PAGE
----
California Department of Toxic Substances Control Releases Draft 2024-2026 Safer Consumer Products Work Plan

News & Events

June 11, 2024

The California Department of Toxic Substances Control draft 2024-2026 work plan continues to identify and updates broad product categories the agency will consider for potential Priority Products, and requires manufacturers of Priority Products to conduct alternatives analyses.

At the end of May, the California Department of Toxic Substances Control (DTSC) released a draft 2024-2026 Priority Product Work Plan for the Safer Consumer Products (SCP) program. The SCP program requires manufacturers of listed products (“Priority Products”) to conduct an alternatives analysis to determine whether safer product chemistries or designs are feasible. The draft work plan identifies broad product categories that DTSC will research and consider for potential Priority Products over the next few years. Note that these categories are not Priority Products and do not require any regulatory response until a specific Priority Product is identified and listed formally. Regardless, the draft work plan serves as notice that these product categories are on the DTSC’s radar, and manufacturers of these products are advised to monitor DTSC’s CalSAFER website for developments and opportunities to provide comment prior to product listing. Similarly, manufacturers of these products should review DTSC’s questions on the draft work plan and provide answers, if interested. Seven product categories will be the focus of DTSC’s efforts under the draft work plan, several of which have been carried forward from the 2020-2023 Work Plan. In addition, where work is already underway, DTSC indicates upcoming activities towards product listing. The seven categories are:

  • Beauty, Personal Care, and Hygiene Products – DTSC is developing a Priority Product profile to list sodium hydroxide in hair straightening products as a Priority Product.
  • Cleaning Products – DTSC plans to release documents in the next few months that will support future rulemaking concerning 1,4-dioxane in personal care and cleaning products. The agency also notes that laundry detergents containing nonylphenol ethoxylates are already in the process for listing as a Priority Product.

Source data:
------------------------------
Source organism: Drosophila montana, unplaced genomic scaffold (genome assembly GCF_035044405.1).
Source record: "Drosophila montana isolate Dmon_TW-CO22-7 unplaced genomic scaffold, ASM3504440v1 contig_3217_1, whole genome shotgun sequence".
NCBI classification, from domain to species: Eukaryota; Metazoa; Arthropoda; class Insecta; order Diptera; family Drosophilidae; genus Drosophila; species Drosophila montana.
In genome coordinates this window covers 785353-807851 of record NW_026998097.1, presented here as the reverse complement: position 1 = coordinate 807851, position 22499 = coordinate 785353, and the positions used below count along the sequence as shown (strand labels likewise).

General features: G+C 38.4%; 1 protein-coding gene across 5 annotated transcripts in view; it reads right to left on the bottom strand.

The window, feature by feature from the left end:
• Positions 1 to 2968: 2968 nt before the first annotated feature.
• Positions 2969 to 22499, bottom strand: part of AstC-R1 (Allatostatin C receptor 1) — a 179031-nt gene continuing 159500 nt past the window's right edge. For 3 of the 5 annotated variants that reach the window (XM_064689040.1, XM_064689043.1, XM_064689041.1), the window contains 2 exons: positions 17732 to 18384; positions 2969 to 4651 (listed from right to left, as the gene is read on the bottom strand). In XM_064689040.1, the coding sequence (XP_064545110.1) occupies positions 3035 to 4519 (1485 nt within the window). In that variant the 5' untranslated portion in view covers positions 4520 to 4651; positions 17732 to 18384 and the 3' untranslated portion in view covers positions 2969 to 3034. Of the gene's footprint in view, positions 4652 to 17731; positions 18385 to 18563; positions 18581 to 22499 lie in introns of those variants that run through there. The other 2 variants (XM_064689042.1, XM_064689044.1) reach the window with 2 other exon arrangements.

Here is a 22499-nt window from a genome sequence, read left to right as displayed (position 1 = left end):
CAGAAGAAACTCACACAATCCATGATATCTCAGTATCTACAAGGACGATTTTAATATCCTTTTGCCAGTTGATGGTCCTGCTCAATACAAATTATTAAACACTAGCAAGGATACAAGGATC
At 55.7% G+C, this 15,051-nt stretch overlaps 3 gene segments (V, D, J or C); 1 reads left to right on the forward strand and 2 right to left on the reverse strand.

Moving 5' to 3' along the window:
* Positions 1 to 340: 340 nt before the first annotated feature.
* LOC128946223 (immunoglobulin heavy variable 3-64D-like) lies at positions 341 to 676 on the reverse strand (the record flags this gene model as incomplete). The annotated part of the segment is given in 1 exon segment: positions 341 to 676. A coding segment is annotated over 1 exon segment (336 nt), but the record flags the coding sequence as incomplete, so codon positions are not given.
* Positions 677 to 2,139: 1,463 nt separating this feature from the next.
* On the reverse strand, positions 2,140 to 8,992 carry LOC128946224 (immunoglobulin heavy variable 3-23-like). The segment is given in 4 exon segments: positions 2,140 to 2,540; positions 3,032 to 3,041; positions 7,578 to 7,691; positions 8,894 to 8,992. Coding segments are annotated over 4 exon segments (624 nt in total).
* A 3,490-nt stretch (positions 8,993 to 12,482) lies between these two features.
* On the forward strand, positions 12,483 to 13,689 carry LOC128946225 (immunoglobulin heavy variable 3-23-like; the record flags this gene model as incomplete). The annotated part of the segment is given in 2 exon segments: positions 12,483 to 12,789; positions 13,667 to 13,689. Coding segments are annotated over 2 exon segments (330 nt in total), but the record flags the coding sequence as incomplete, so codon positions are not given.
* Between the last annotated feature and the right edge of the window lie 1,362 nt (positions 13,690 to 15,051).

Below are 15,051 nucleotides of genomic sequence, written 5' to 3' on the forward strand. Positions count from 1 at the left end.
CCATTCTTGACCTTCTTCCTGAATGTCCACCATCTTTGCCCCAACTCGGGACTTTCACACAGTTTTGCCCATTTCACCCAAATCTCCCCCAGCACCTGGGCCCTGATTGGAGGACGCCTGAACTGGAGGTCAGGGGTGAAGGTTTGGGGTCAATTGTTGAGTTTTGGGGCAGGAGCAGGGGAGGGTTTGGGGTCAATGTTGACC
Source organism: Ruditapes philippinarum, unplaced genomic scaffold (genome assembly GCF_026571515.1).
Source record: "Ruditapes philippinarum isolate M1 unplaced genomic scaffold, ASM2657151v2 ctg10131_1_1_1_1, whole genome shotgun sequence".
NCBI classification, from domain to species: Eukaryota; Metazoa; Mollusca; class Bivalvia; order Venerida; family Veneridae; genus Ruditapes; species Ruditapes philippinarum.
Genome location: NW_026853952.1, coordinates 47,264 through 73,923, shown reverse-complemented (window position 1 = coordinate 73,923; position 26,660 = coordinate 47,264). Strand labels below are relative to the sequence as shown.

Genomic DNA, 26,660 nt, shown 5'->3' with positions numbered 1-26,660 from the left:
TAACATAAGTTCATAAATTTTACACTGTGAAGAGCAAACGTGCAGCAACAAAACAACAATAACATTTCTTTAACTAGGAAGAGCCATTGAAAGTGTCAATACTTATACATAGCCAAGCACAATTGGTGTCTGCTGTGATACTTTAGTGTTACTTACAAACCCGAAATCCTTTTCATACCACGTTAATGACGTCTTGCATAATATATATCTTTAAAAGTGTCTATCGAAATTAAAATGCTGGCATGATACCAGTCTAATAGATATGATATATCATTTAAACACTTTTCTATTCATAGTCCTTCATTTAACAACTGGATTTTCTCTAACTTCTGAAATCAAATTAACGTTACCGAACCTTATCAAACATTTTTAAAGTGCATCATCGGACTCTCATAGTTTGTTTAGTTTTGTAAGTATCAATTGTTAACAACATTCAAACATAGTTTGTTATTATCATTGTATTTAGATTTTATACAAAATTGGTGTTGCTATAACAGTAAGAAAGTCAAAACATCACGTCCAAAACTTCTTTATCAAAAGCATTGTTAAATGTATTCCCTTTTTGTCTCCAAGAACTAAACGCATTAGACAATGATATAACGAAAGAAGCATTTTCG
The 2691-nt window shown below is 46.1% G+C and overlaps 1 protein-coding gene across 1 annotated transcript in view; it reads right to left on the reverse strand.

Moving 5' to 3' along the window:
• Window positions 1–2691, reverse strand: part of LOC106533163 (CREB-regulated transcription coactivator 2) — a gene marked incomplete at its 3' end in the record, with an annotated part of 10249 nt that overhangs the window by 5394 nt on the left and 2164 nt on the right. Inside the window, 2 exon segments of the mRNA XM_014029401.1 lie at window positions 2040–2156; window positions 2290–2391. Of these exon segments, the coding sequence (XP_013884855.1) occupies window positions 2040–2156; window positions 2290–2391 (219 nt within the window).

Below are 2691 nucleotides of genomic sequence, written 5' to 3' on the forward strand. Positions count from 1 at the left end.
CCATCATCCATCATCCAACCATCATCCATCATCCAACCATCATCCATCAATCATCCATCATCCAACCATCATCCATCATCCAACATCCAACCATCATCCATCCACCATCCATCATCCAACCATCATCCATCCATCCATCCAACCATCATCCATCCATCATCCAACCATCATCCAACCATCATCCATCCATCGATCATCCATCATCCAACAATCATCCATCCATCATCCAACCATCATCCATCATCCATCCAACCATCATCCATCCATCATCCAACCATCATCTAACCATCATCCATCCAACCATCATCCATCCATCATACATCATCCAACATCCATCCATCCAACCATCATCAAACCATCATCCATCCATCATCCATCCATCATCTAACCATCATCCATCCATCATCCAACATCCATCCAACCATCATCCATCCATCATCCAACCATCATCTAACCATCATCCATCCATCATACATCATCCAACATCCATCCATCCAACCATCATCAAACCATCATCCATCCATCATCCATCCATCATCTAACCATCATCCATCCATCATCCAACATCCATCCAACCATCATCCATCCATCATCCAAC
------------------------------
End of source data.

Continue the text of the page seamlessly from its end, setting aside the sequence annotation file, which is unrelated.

• Building Products and Materials Used in Construction and Renovation – Artificial turf and engineered stone are mentioned specifically as topics of interest.
  • Children’s Products (two categories) – Phthalates, formaldehyde, styrene, bisphenols, and parabens are noted as chemicals of interest.
  • Paints (new, formerly part of building products) – DTSC has created a specific category for paints to highlight its intention to evaluate these products, focusing particularly on per- and polyfluoroalkyl substances (PFAS) and microplastics in paints.
  • Products That Contain or Generate Microplastics (new) – DTSC is in the process of adding product(s) that generate microplastics to the Candidate Chemicals list. It is not clear which product(s) DTSC will select; however, the draft work plan mentions potential products such as plastic packaging, synthetic clothing and textiles, cigarette filters, tires, and paints.

In addition, DTSC has indicated that it will begin researching several other product categories as resources allow, including:

  • Food packaging;
  • Motor vehicle parts, accessories, maintenance, and repair materials;
  • Electronics, with a particular interest in PFAS and flame retardants;
  • Products used or produced by metal plating and finishing facilities;
  • Pet care products; and
  • Sporting and athletic equipment.

Further, DTSC notes that in the Motor Vehicle Parts category, the designation of motor vehicle tires containing zinc as a Priority Product is expected to start in 2024. DTSC has already designated motor vehicle tires containing the antiozonant 6PPD as a Priority Product and it is unclear how these two efforts will interact.

Moreover, two notable changes in the SCP program are mentioned briefly in the draft work plan:

  • California’s Senate Bill (SB) 502 provided DTSC enhanced authority to require manufacturers to submit available data on product chemical composition, consumer use, and sales. Failure to do so can result in administrative or civil penalties.
  • Under SB 502, DTSC also was given the authority to move directly to regulatory response instead of requiring manufacturers to conduct an alternative analysis. In this case, DTSC will use publicly available studies or existing evaluations of alternatives. How DTSC will assess whether existing analyses meet all the requirements of the regulation remains to be seen.

Regarding the draft work plan, rather than accepting general comments, DTSC has developed nine specific questions to which experts and members of the public are invited to submit answers by July 1, 2024, via CalSAFER. In addition, DTSC will be hosting a virtual workshop to review the draft work plan and receive comments on June 18, 2024.

A copy of the draft three-year work plan is available here. If you have any questions, please contact:

Tom Lewandowski, Ph.D., DABT, ERT, ATS

Jiaru Zhang, M.P.H., DABT
Principal Scientist